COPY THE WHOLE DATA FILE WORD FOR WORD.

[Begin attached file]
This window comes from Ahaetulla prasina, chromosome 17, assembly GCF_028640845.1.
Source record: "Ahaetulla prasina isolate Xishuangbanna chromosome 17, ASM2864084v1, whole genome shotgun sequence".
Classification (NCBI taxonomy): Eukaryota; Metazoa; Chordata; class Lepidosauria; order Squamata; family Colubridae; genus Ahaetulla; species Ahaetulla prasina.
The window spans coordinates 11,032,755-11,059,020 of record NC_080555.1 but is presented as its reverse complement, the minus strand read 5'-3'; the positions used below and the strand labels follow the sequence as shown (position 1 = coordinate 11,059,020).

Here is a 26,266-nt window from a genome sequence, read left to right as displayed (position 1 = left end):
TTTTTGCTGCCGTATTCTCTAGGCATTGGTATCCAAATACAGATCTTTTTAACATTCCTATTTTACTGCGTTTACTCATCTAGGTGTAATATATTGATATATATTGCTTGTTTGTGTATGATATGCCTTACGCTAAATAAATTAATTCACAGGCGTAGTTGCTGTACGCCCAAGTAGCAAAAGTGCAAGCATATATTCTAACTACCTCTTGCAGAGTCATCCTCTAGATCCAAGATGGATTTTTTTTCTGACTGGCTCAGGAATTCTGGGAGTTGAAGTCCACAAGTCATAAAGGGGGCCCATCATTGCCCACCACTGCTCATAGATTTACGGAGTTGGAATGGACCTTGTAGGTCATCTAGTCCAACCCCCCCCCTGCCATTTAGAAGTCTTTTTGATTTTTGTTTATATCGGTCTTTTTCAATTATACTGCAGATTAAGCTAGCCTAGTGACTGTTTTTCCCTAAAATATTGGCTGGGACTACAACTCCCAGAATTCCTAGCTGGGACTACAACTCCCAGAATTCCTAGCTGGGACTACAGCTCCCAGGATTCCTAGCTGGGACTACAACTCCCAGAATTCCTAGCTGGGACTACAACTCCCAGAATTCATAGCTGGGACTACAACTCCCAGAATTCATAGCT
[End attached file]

This window comes from Ahaetulla prasina, chromosome 17, assembly GCF_028640845.1.
Source record: "Ahaetulla prasina isolate Xishuangbanna chromosome 17, ASM2864084v1, whole genome shotgun sequence".
Classification (NCBI taxonomy): Eukaryota; Metazoa; Chordata; class Lepidosauria; order Squamata; family Colubridae; genus Ahaetulla; species Ahaetulla prasina.
The window spans coordinates 11,032,755-11,059,020 of record NC_080555.1 but is presented as its reverse complement, the minus strand read 5'-3'; the positions used below and the strand labels follow the sequence as shown (position 1 = coordinate 11,059,020).

Here is a 26,266-nt window from a genome sequence, read left to right as displayed (position 1 = left end):
TTTTTGCTGCCGTATTCTCTAGGCATTGGTATCCAAATACAGATCTTTTTAACATTCCTATTTTACTGCGTTTACTCATCTAGGTGTAATATATTGATATATATTGCTTGTTTGTGTATGATATGCCTTACGCTAAATAAATTAATTCACAGGCGTAGTTGCTGTACGCCCAAGTAGCAAAAGTGCAAGCATATATTCTAACTACCTCTTGCAGAGTCATCCTCTAGATCCAAGATGGATTTTTTTTCTGACTGGCTCAGGAATTCTGGGAGTTGAAGTCCACAAGTCATAAAGGGGGCCCATCATTGCCCACCACTGCTCATAGATTTACGGAGTTGGAATGGACCTTGTAGGTCATCTAGTCCAACCCCCCCCCTGCCATTTAGAAGTCTTTTTGATTTTTGTTTATATCGGTCTTTTTCAATTATACTGCAGATTAAGCTAGCCTAGTGACTGTTTTTCCCTAAAATATTGGCTGGGACTACAACTCCCAGAATTCCTAGCTGGGACTACAACTCCCAGAATTCCTAGCTGGGACTACAGCTCCCAGGATTCCTAGCTGGGACTACAACTCCCAGAATTCCTAGCTGGGACTACAACTCCCAGAATTCATAGCTGGGACTACAACTCCCAGAATTCATAGCT